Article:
Eyewitness to Terror

With no options left, the girls began to jump from the windows of the building because the flames engulfed the building.  Some were already on fire as they stepped out of the windows from the eighth floor. 

William G Shepherd, a reporter called in what he saw at the scene to his employer, “I learned a new sound–a more horrible sound than description can picture. It was the thud of a speeding, living body on a stone sidewalk.

Thud-dead, thud-dead, thud-dead, thud-dead. Sixty-two thud-deads. I call them that, because the sound and the thought of death came to me each time, at the same instant. There was plenty of chance to watch them as they came down. The height was eighty feet.

The first ten thud-deads shocked me. I looked up-saw that there were scores of girls at the windows. The flames from the floor below were beating in their faces. Somehow, I knew that they, too, must come down, and something within me-something that I didn’t know was there-steeled me.

I even watched one girl falling. Waving her arms, trying to keep her body upright until the very instant she struck the sidewalk, she was trying to balance herself. Then came the thud–then a silent, unmoving pile of clothing and twisted, broken limbs.”

Goodbye! It’s Hard to Die

One young girl waved goodbye to the crowd before jumping; while others in group of two and three held hands before stepping off of the ledge of the building.  One woman yelled in Italian “goodbye.” The firemen begged the girls not to jump to no avail. Many of them were already on fire prior to jumping from the building. The Triangle Factory Fire consumed the young lives.

The bodies began to pile up on the sidewalks and men coming off from work on wall Street stood under the building with open arms trying to catch the falling young women. 

Falling bodies impaled on the fence to the side of the building. 

The fire department battled the fire, although the hose would intermittently lose water pressure.  The floods of water ran red with the blood from the girls who had jumped. 

Dead, smashed, battered bodies littered the street.  People looked on in horror; other cried; others scream out in an empathetic agony.

Despite the fire department having sent 35 vehicles to the scene, the girls had nowhere else to go but jump.
The nets which were offered by the fire department were unable to handle the bodies falling into them. The workers fell through the nets to their death.

The Guilt of The Masses

In the end, 146 people, mostly young girls, some as young as 14, perished in the Triangle Factory Fire.  Seven of the bodies recovered so badly burned that no one was able to make claim to them.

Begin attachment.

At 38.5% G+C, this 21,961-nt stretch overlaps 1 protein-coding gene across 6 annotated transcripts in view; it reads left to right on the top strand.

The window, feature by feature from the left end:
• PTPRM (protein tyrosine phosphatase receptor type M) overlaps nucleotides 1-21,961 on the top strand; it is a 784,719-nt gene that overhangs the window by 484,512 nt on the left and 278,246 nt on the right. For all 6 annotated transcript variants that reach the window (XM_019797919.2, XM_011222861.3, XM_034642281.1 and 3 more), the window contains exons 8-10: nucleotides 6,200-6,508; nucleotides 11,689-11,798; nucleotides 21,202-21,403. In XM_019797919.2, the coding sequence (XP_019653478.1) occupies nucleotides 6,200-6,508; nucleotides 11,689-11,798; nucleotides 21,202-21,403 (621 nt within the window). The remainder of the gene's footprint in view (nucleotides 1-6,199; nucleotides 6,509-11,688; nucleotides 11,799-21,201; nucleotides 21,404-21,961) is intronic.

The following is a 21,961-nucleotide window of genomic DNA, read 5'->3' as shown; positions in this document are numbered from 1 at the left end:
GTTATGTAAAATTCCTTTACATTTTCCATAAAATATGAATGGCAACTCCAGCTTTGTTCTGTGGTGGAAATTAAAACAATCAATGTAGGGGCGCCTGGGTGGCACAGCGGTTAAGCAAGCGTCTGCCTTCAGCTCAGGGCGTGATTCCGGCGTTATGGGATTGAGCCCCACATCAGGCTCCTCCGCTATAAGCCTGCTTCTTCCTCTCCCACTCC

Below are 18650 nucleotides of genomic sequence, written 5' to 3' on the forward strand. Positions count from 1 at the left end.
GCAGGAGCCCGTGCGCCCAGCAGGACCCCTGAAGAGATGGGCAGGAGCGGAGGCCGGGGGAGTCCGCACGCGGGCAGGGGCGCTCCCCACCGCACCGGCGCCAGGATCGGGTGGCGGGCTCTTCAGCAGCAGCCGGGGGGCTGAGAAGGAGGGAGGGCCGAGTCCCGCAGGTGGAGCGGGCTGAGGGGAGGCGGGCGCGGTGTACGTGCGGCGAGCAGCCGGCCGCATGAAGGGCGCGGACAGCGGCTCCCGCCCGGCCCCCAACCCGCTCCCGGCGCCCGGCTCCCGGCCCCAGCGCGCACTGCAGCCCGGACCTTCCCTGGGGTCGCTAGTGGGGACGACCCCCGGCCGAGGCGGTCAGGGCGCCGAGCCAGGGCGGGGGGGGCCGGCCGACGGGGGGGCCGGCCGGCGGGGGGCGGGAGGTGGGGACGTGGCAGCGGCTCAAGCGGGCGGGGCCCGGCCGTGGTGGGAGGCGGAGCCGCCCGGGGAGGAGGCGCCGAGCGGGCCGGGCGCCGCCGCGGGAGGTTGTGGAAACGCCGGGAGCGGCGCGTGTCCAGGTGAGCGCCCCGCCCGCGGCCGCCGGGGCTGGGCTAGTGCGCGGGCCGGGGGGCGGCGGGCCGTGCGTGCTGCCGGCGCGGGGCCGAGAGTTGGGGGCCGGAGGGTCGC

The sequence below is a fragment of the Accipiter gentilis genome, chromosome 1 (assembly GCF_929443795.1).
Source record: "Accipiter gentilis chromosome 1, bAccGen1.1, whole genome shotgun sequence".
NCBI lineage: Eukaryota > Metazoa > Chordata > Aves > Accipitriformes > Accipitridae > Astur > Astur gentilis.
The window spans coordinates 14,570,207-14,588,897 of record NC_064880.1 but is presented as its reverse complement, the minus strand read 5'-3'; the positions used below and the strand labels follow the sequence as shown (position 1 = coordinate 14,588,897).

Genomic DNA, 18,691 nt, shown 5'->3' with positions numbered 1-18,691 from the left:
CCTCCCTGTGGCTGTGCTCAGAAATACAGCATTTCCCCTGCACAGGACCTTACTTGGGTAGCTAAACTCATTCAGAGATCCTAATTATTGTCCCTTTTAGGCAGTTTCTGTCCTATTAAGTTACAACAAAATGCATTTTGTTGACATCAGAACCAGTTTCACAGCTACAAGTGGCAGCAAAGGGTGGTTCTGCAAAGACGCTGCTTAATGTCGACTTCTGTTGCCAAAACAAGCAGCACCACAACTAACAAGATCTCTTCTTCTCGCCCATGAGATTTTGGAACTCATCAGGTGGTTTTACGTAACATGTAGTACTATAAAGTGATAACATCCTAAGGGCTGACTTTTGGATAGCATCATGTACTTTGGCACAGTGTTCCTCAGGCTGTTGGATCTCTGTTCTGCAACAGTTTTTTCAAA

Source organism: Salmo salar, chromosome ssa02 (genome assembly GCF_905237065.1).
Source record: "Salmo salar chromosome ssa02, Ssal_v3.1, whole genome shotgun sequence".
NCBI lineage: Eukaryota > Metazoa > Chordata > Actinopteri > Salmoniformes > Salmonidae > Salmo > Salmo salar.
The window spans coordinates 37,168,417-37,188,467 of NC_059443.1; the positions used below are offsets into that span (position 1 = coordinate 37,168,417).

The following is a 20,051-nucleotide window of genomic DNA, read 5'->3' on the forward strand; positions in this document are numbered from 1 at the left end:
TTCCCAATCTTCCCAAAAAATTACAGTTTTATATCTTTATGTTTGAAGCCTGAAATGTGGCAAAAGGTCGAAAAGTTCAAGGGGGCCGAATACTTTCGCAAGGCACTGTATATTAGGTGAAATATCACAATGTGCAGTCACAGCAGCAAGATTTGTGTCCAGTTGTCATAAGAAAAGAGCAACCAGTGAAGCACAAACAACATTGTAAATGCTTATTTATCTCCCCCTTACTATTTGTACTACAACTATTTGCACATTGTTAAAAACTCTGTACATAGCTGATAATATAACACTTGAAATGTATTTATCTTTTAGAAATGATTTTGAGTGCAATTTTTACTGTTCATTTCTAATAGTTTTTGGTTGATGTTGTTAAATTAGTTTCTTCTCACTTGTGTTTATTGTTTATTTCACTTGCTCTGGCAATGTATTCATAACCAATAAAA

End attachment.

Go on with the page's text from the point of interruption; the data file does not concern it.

Families coming to claim their loved ones.

A mass funeral was held for the unclaimed bodies of The Triangle Factory Fire. Sorrow and despair overtook the people of New York City. 120,000 people marched in the funeral as over 400,000 people watched silently as the rain in New York fell mixing with their tears.

New York City comes out in full force to mourn their dead.
The procession marches through the streets of NYC. Horses draped in black lead the funeral procession.

The Aftermath

Possibly, The Triangle Factory Fire started in one of the many scrap cloth bins from a cigarette.  Others speculated differently.  A New York Times article suggested that the fire many have been started by the engines running the sewing machine.  A series of articles in Collier’s noted a pattern of arson among certain sectors of the garment industry when their particular fashion fell out of style.  Although Blanck and Harris were known for having had four previous suspicious fires at their companies, arson was not suspected in the Triangle Factory Fire case. 

They were brought up on manslaughter charges but acquitted. many in the city felt rage. One year later Blanck was caught having an exit door to his factory blocked by sewing machines.  He was fined. 

The sorrow of the New York people, who witnessed the Triangle Factory Fire turned to anger and they demanded new rules to prevent a tragedy such as this again.  The New York Legislature eventually passed over 30 new laws.  They set a better wage and acceptable working hours.  They also strengthened child labor laws. 

Businesses protested but New York changed.  The change for safety and better working conditions eventually spread across the country. But, many conditions did not change. And, the Great Depression loomed in the background.

Just one more note in Dark History.

Sources

https://www.pbs.org/wgbh/americanexperience/features/biography-clara-lemlich/

http://www.laborarts.org/exhibits/thetrianglefire/3-the-uprising.cfm

Diner, Hasia R. “Lecture:The Triangle Shirtwaist Fire and the Shared Italian-Jewish History of NewYork”[Italian-American Magazine (March 16, 2011)

Von Drehle, David. “List of Victims”. Triangle: The Fire That Changed America. Retrieved November 28, 2012.

http://trianglefire.ilr.cornell.edu/story/fire.html

https://www.smithsonianmag.com/smithsonian-institution/was-history-fair-triangle-waist-factory-owners-180971019/